Academic journal article Michigan Journal of Community Service Learning

Serving Ourselves: How the Discourse on Community Engagement Privileges the University over the Community

Academic journal article Michigan Journal of Community Service Learning

Serving Ourselves: How the Discourse on Community Engagement Privileges the University over the Community

Article excerpt

Since Ernest Boyer (1990) recommended that university scholarship become more engaged, the higher education landscape has been changing. Recognizing the academic, societal, and economic disconnect between themselves and the neighbourhoods in which they are situated, many higher education institutions are turning to campus-community partnerships as one way to address this disconnect (d'Arlach, Sanchez, & Feuer, 2009; Strand, Marullo, Cutforth, Stoecker, & Donohue, 2003). This increase in campus-community partnerships results in an increase in research, creating discourse communities that shape and influence understandings of community engagement in higher education. In this context, however, these discourse communities are perhaps counterproductively incestuous, producing scholarship written by and for scholars, and that excludes participation by the very "community" they intend to serve. Considering Saltmarsh, Hartley, and Clayton's (2008) recent concerns related to why civic engagement in higher education appears to be stalling, one has to ask, is there indeed a privileged epistemology of the academy that runs counter to principles of community engagement? If so, is this privilege being reinforced through a discourse that one would expect to be sympathetic to the voice of the community? To answer this question, I investigate the discourse of community engagement in higher education, and in particular in community service learning, the most popular form of campus-community engagement, and analyze critically how scholars are creating and reinforcing certain understandings in the field.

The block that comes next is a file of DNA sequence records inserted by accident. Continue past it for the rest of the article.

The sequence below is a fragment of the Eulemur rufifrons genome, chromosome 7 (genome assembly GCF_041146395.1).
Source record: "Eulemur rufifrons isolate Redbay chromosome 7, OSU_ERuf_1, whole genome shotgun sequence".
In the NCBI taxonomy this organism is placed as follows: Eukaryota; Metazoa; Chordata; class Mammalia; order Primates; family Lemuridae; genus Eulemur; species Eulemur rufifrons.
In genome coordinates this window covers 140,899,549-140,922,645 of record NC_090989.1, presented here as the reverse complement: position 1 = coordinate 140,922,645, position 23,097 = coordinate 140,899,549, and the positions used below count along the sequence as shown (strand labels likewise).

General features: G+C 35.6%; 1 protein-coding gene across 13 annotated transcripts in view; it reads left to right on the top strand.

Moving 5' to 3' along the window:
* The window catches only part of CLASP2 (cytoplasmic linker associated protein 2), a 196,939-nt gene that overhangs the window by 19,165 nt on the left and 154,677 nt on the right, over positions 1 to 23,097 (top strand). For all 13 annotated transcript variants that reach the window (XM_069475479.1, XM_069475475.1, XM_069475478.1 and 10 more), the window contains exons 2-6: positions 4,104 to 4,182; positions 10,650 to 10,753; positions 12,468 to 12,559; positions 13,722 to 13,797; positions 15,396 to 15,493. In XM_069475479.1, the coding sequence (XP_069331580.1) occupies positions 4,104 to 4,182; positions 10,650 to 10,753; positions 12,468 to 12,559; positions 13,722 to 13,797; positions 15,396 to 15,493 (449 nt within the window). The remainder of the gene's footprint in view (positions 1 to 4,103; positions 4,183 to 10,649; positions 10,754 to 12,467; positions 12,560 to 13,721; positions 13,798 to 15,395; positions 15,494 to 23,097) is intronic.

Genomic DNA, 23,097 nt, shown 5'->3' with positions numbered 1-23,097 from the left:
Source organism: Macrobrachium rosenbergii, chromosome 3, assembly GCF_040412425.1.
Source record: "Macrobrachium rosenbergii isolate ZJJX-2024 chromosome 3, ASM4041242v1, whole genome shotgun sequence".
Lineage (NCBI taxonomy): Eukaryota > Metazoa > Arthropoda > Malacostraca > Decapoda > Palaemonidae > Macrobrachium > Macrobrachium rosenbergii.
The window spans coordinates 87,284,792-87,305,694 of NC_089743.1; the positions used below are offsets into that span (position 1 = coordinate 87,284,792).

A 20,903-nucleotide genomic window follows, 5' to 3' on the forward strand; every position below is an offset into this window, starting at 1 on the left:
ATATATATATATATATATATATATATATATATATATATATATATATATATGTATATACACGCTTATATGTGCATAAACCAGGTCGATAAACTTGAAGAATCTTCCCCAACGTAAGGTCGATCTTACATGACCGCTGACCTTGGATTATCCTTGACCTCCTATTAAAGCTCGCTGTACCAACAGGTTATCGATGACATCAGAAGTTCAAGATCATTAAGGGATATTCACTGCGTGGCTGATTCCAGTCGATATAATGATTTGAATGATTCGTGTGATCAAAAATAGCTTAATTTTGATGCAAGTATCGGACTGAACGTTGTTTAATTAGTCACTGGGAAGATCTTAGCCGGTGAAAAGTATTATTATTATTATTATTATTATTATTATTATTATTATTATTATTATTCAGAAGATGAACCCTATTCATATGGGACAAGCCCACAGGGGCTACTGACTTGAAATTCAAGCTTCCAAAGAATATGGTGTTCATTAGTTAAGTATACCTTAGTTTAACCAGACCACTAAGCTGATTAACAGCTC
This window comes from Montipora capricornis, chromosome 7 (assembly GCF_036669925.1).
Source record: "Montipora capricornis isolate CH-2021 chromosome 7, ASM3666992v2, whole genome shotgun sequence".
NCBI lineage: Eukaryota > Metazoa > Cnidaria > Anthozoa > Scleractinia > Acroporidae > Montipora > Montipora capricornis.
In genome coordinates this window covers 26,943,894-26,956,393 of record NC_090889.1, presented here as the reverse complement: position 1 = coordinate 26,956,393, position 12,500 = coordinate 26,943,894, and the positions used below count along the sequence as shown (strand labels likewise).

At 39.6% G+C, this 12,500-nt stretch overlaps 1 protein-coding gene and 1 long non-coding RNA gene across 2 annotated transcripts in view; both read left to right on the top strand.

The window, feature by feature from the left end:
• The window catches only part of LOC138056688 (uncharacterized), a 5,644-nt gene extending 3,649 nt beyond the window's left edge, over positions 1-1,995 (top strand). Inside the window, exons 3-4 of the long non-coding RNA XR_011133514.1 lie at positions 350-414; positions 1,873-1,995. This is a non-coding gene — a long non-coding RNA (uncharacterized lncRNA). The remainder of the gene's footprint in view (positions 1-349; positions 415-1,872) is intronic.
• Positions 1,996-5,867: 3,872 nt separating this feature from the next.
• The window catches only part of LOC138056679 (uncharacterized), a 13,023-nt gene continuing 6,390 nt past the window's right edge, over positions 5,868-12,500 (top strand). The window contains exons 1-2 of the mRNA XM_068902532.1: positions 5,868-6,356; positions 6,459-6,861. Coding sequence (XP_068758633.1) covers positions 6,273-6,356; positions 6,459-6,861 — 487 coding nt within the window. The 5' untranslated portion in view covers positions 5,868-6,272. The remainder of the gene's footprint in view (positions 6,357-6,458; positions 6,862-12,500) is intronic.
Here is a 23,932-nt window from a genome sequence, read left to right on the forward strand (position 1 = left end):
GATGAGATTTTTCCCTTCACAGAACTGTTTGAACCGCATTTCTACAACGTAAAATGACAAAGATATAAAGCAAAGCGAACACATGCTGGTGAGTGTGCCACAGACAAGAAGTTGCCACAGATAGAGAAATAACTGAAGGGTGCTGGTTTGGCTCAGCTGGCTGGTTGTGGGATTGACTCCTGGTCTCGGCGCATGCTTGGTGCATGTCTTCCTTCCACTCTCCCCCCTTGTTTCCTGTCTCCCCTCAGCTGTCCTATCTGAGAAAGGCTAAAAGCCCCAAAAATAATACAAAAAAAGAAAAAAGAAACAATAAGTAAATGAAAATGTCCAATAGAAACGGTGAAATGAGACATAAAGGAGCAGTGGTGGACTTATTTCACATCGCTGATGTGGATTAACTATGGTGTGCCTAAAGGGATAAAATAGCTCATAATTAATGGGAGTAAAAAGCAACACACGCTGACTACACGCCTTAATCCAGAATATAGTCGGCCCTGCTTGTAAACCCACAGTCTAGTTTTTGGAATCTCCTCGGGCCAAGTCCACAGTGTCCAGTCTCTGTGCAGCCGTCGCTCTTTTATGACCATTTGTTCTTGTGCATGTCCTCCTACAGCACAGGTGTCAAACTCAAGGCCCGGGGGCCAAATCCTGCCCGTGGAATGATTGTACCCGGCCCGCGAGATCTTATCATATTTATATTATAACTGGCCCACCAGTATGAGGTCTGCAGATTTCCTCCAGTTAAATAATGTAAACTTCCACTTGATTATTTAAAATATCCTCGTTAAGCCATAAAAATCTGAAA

How are scholars representing the concept of community in their discourses, especially in light of a noted, and suspicious, absence of community participation in the scholarship of community engagement in higher education? Numerous criticisms concerning the lack of research into the effects of campus-community engagement on communities (Giles & Cruz, 2000; Howard, 2003; Stoecker & Tryon, 2009; Vernon & Ward, 1999) substantiate concerns over how "community" is factoring into the literature. For this reason, Stoecker and Tryon (2009) ask, "Who is being served in community service learning?" (p. 5). With this question in mind, I turn toward the discourse of community service learning to investigate more closely how scholars are invoking the concept of community and to what effect. By isolating examples of the term community within the literature, and analyzing them, a clearer picture emerges of how the research is portraying the very group it intends to serve.

Drawing attention to this picture and recycling the findings back into the very literature I analyzed, I intend to raise a critical awareness within the engagement community of how the language connected to the term community creates and reinforces certain understandings. In my effort to understand how the concept of community is being portrayed in the literature, I conducted a discourse analysis (Gee, 2011; Harris, 1952; Hymes, 1964; Paltridge, 2006; Perakyla, 2005; Powers, 2001) of the key word community as used in the Michigan Journal of Community Service Learning. Reflected in this analysis is a discourse that privileges the university over the community. Furthermore, a number of themes emerge that specifically illustrate the ways in which the discourse creates an understanding of the community as a passive recipient of the university's more active agency in designing and implementing community-based projects. This paper discusses four ways community is conceived in the literature that denote a privileging of the university: community as a means by which the university enhances its academic work; community as a recipient of influence by the university; community as a place which the university makes better; and community as a factor in the financial interest of the university. I highlight these themes to illustrate the subtle yet troubling ways in which community engagement discourse articulates a privileging of the university over the community. …

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